Tax-optimizing your investments is one of the most impactful ways you can get the most out of your retirement money, so be wary of taxes early and often -- the sooner you have your tax house in order, the bigger the benefit you'll ultimately receive when it comes time to use the money in your later years.
Moving to another state in retirement might seem like a nonstarter to many, but it can drastically reduce your expenses in a way that many other actions can't. Living in a low-tax state is not only administratively easy, but you'll also face less of a tax burden on both your active income and your investment income. In some states, the lack of a state tax can make an enormous financial difference when applied over many years.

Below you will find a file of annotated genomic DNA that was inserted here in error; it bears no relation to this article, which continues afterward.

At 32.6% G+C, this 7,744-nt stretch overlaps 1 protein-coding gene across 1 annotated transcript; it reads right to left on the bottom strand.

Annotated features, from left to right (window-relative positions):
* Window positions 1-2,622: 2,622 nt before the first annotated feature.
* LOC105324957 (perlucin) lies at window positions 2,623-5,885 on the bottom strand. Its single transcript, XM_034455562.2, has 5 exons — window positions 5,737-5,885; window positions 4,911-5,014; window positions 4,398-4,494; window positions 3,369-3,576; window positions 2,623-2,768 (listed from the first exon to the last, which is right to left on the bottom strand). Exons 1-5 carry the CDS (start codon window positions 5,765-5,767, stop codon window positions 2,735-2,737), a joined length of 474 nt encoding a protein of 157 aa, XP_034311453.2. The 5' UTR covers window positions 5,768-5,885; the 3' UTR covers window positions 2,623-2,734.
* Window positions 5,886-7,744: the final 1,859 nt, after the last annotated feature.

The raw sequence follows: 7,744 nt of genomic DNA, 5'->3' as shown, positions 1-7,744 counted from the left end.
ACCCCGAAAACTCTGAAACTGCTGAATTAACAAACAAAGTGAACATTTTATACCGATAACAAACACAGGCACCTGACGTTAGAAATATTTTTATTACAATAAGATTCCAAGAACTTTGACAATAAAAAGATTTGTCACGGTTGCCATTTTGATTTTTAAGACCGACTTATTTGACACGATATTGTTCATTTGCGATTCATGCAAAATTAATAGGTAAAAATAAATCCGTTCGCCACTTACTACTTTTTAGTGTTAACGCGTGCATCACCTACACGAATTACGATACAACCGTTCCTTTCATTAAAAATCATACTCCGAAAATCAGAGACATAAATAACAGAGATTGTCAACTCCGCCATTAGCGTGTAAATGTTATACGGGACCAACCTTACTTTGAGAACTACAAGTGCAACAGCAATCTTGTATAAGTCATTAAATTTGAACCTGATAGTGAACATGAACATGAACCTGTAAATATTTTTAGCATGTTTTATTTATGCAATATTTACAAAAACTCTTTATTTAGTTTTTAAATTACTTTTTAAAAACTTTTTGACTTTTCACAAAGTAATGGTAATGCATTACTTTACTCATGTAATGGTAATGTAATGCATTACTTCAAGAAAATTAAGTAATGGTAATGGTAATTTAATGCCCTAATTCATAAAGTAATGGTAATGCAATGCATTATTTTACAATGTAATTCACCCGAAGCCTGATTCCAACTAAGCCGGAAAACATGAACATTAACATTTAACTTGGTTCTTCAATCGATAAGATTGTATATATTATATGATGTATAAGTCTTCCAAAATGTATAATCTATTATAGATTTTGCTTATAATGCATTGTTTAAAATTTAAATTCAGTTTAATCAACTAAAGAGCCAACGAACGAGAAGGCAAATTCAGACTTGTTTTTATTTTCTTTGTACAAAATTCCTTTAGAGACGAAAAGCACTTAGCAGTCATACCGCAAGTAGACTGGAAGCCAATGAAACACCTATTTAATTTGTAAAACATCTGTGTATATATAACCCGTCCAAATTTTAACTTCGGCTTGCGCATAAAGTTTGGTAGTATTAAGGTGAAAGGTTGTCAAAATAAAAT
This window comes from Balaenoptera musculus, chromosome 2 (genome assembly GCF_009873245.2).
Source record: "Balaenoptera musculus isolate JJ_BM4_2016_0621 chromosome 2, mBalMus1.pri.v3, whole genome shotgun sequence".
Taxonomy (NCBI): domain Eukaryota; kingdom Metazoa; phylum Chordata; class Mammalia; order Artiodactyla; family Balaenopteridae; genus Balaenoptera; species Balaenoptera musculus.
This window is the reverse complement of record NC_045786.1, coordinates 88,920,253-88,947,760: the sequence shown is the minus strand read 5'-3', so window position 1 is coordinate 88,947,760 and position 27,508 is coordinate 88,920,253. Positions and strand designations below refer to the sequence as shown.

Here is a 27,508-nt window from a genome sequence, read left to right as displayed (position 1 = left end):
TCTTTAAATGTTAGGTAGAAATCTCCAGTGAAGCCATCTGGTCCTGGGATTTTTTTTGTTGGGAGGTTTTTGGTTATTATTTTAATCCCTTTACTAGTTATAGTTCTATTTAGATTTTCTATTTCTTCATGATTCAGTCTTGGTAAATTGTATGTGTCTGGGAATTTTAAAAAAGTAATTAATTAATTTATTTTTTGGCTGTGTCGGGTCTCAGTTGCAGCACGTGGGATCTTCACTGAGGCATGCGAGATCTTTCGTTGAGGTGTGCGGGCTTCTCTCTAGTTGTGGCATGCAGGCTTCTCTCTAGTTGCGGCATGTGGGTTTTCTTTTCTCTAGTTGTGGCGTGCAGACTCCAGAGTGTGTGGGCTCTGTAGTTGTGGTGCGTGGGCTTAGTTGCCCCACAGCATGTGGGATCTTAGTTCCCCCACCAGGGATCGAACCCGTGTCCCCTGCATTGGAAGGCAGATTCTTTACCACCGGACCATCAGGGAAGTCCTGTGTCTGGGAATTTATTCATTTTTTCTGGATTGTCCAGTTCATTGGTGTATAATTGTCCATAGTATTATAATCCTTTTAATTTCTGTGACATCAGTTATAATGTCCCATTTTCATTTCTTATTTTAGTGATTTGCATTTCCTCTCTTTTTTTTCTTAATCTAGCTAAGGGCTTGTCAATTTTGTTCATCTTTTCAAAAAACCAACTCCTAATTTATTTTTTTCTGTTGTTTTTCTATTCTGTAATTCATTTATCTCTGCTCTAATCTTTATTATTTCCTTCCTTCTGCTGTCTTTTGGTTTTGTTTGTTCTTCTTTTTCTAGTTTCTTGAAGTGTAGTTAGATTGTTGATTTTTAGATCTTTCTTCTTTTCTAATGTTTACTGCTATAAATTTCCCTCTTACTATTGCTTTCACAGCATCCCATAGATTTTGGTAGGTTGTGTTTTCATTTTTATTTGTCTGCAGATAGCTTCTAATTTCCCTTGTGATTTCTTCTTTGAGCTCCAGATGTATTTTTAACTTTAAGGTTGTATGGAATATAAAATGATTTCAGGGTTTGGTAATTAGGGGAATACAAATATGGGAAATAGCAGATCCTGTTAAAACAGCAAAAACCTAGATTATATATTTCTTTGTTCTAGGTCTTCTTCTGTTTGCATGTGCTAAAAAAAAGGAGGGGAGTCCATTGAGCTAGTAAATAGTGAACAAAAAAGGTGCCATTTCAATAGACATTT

The world is obviously a very different place than it was 30 to 40 years ago; moving to other states doesn't have the same impact on your relationships as it once did. Inertia tends to keep people in the same house, the same town, and so on, but digital transformation has made longer-distance moves increasingly appealing to the adventurous. If you have the appetite, moving south or west for a significantly lower cost of living can make a lot of financial sense.
Social Security will be around for years to come, so there is no reason to think you'll receive nothing from the government in retirement. But there is a good chance that reduced benefits -- in combination with rising inflation and taxes -- will make it more difficult to sustain a lifestyle you're happy with.